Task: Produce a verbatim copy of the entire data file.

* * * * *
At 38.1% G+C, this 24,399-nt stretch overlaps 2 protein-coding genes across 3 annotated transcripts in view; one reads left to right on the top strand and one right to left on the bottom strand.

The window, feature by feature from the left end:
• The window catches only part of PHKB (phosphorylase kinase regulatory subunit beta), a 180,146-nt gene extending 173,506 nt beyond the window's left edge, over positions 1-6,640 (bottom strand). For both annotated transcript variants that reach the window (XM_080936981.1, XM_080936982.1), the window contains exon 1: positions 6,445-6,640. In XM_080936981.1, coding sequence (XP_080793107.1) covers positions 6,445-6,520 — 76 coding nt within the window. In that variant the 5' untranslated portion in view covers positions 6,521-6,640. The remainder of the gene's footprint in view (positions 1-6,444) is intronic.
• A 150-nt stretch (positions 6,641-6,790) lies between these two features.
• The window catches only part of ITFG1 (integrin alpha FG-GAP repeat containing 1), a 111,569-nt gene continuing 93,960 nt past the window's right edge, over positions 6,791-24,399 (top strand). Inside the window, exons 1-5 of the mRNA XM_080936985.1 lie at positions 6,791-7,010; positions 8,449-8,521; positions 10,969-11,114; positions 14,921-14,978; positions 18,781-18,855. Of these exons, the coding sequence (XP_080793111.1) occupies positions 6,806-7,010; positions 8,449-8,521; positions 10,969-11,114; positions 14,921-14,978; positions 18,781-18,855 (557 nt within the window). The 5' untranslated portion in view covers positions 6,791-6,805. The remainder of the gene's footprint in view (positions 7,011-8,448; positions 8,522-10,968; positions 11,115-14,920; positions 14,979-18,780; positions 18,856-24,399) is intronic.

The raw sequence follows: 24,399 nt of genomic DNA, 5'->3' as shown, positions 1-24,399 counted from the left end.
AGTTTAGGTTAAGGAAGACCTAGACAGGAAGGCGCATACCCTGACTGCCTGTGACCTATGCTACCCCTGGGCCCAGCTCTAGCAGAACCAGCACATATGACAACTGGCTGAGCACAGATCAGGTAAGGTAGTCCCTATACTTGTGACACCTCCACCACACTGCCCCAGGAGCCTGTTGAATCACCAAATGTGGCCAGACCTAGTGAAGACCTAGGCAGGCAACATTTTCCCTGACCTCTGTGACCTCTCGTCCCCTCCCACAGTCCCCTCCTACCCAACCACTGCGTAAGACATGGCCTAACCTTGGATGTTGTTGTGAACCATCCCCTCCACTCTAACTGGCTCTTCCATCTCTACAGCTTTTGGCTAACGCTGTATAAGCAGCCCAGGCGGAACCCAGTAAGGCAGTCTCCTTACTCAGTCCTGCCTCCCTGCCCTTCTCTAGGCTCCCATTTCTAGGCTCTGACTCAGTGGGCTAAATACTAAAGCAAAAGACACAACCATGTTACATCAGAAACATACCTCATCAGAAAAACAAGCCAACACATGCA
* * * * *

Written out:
At 38.1% G+C, this 24,399-nt stretch overlaps 2 protein-coding genes across 3 annotated transcripts in view; one reads left to right on the top strand and one right to left on the bottom strand.

The window, feature by feature from the left end:
• The window catches only part of PHKB (phosphorylase kinase regulatory subunit beta), a 180,146-nt gene extending 173,506 nt beyond the window's left edge, over positions 1-6,640 (bottom strand). For both annotated transcript variants that reach the window (XM_080936981.1, XM_080936982.1), the window contains exon 1: positions 6,445-6,640. In XM_080936981.1, coding sequence (XP_080793107.1) covers positions 6,445-6,520 — 76 coding nt within the window. In that variant the 5' untranslated portion in view covers positions 6,521-6,640. The remainder of the gene's footprint in view (positions 1-6,444) is intronic.
• A 150-nt stretch (positions 6,641-6,790) lies between these two features.
• The window catches only part of ITFG1 (integrin alpha FG-GAP repeat containing 1), a 111,569-nt gene continuing 93,960 nt past the window's right edge, over positions 6,791-24,399 (top strand). Inside the window, exons 1-5 of the mRNA XM_080936985.1 lie at positions 6,791-7,010; positions 8,449-8,521; positions 10,969-11,114; positions 14,921-14,978; positions 18,781-18,855. Of these exons, the coding sequence (XP_080793111.1) occupies positions 6,806-7,010; positions 8,449-8,521; positions 10,969-11,114; positions 14,921-14,978; positions 18,781-18,855 (557 nt within the window). The 5' untranslated portion in view covers positions 6,791-6,805. The remainder of the gene's footprint in view (positions 7,011-8,448; positions 8,522-10,968; positions 11,115-14,920; positions 14,979-18,780; positions 18,856-24,399) is intronic.

The raw sequence follows: 24,399 nt of genomic DNA, 5'->3' as shown, positions 1-24,399 counted from the left end.
AGTTTAGGTTAAGGAAGACCTAGACAGGAAGGCGCATACCCTGACTGCCTGTGACCTATGCTACCCCTGGGCCCAGCTCTAGCAGAACCAGCACATATGACAACTGGCTGAGCACAGATCAGGTAAGGTAGTCCCTATACTTGTGACACCTCCACCACACTGCCCCAGGAGCCTGTTGAATCACCAAATGTGGCCAGACCTAGTGAAGACCTAGGCAGGCAACATTTTCCCTGACCTCTGTGACCTCTCGTCCCCTCCCACAGTCCCCTCCTACCCAACCACTGCGTAAGACATGGCCTAACCTTGGATGTTGTTGTGAACCATCCCCTCCACTCTAACTGGCTCTTCCATCTCTACAGCTTTTGGCTAACGCTGTATAAGCAGCCCAGGCGGAACCCAGTAAGGCAGTCTCCTTACTCAGTCCTGCCTCCCTGCCCTTCTCTAGGCTCCCATTTCTAGGCTCTGACTCAGTGGGCTAAATACTAAAGCAAAAGACACAACCATGTTACATCAGAAACATACCTCATCAGAAAAACAAGCCAACACATGCA